In light of this apparent problem CTR seemingly changed its tune. WaPo updated its report with the following:
Correct the Record officials say they are not relying on the individual Internet exemption, but rather a related exemption in the definition of coordinated communications.
Still, the Los Angeles Times put out an article several months later which cited a spokesperson for CTR falling back on their original defense. And all of this reporting was done in 2015. So at this point, all we know is coordination is occurring, and it is more than likely illegal as none of the exemptions appear to apply to CTR’s work.
I reached out to CTR multiple times (including twice on Twitter — to both their main account and to David Brock) to find out exactly what exemption they are referring to, but have yet to hear back. I will update this piece if and when I receive a response.
Of course, in what many would call the defining feature of her political existence, just because what Hillary Clinton is doing is illegal does not mean she will face legal consequences for it.
The landmark Supreme Court decision in Buckley v. Valeo tied campaign finance to the First Amendment’s free speech protections, holding that money is essentially a vehicle for speech. That case and its progeny have thrown a monkey wrench into the works when it comes to regulating money in politics. The resulting political pressure on regulators has been immense — especially in election years.
The FEC Chairperson, Ann M. Ravel, recently announced that the regulatory agency has (unsurprisingly) found itself unable to curb election law abuses. The six member panel of commissioners is not allowed more than three members from any one political party. Right now, two are Democrats, one is an independent, and three are Republicans. Along with the aforementioned political pressure, the partisan divide is preventing enforcement.
That is because, according to a spokesperson for the FEC, “[a] vote of at least four Commissioners is needed at every stage, including whether to (1) find reason to believe and initiate an investigation, (2) find probable cause that a violation has occurred or is about to occur, (3) settle a matter, or (4) authorize filing a lawsuit. If there are not four votes at any stage, the Commission will not proceed to the next step of the process.”
This sorry state of affairs is allowing politicians to openly defy federal laws. Hillary Clinton and CTR are by no means the only guilty parties, but they are perhaps due for greater scrutiny given the fact that the former is the presumptive presidential nominee for a major party.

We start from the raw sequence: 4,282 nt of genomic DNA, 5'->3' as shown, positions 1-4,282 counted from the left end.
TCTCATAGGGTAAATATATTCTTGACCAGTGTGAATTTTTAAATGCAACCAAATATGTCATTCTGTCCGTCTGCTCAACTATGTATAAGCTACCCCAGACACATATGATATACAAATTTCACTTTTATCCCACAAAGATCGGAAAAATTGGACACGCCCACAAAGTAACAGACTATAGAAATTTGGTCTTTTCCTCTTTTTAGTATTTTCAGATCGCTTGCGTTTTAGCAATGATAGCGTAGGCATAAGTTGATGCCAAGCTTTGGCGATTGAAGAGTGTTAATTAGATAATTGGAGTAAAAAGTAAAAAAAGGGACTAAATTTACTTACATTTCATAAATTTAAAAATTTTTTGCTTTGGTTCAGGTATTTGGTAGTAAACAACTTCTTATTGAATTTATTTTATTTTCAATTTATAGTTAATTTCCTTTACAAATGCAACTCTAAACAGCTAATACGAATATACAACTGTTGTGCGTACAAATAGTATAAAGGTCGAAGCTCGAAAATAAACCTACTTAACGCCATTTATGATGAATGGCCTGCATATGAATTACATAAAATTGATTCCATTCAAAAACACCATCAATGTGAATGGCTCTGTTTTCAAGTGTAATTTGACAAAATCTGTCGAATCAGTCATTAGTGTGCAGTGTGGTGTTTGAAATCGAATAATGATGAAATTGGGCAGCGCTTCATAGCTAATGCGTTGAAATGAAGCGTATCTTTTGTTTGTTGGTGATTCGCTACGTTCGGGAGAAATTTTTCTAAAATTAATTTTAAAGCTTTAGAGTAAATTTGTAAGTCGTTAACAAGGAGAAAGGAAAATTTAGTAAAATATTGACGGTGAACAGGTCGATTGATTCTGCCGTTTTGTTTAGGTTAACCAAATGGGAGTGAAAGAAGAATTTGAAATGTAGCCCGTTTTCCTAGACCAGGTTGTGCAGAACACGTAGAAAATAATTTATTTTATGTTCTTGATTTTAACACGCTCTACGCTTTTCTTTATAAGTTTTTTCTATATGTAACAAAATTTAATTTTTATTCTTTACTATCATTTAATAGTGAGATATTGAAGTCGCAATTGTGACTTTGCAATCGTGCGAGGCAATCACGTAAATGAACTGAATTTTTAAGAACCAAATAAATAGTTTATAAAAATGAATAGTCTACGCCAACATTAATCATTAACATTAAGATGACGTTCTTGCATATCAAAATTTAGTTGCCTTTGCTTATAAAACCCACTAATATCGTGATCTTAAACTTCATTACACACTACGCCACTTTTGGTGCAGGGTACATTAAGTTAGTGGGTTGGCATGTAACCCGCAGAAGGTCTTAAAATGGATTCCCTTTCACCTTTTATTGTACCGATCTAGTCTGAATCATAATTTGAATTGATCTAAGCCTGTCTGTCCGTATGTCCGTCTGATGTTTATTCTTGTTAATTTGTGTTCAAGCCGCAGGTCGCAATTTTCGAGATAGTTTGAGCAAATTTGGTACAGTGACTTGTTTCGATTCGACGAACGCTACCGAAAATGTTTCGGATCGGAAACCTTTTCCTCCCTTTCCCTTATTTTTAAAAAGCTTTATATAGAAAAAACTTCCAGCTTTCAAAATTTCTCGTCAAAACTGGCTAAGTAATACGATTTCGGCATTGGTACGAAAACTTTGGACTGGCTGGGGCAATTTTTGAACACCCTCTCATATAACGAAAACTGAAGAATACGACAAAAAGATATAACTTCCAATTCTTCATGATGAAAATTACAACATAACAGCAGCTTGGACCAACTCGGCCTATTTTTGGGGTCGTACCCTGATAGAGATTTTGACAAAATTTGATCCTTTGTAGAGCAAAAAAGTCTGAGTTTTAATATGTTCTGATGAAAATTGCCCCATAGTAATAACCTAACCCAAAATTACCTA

All enforcement matters are private until resolved, so there may come a day when CTR and Clinton are held accountable. However, if nothing changes, it is unlikely.
It is also important to note that simply because Clinton is not the only politician engaging in this practice is no excuse for breaking the law. As the Los Angeles Times reports:
This presidential cycle, that rule is being stretched like never before, as super PACs shadow candidates and take on roles once reserved for the campaign organizations themselves — even staging campaign rallies.
Many of the super PACs and the campaigns are run by a revolving door of close friends and staffers, ensuring that the two sides share a common playbook even when they avoid tripping over the vague Federal Election Commission rules banning coordination.
While the 2016 GOP presidential candidates almost all engaged in this practice — with the exception of Trump — that’s irrelevant. Throughout the primary Hillary Clinton promised to reform campaign finance, an issue Senator Bernie Sanders brought to the forefront of the national conversation. Her disregard for federal election law belies that promise.
And that’s a serious problem because of what is at stake is nothing less than our democratic process — the heart of our republic. Campaign finance reform is not just some nebulous idea that doesn’t matter or can wait. Policy outcomes for virtually every other major issue hinge on it — just look at the gun control issue. Who our elected leaders listen to matters.
There are more ways than ever for wealthy individuals to influence government and manipulate the public. The amount of money being spent on elections has reached unprecedented highs, which has translated into legislators spending literally 50 percent of their time fundraising. Is it any wonder that studies are beginning to show that the collective voice of the American people has a negligible effect on policy outcomes when compared with the demands of the elite?
Government that listens to its people is the central principle of American democracy — and it is being eroded by a handful of powerful individuals, and a larger number of complacent politicians.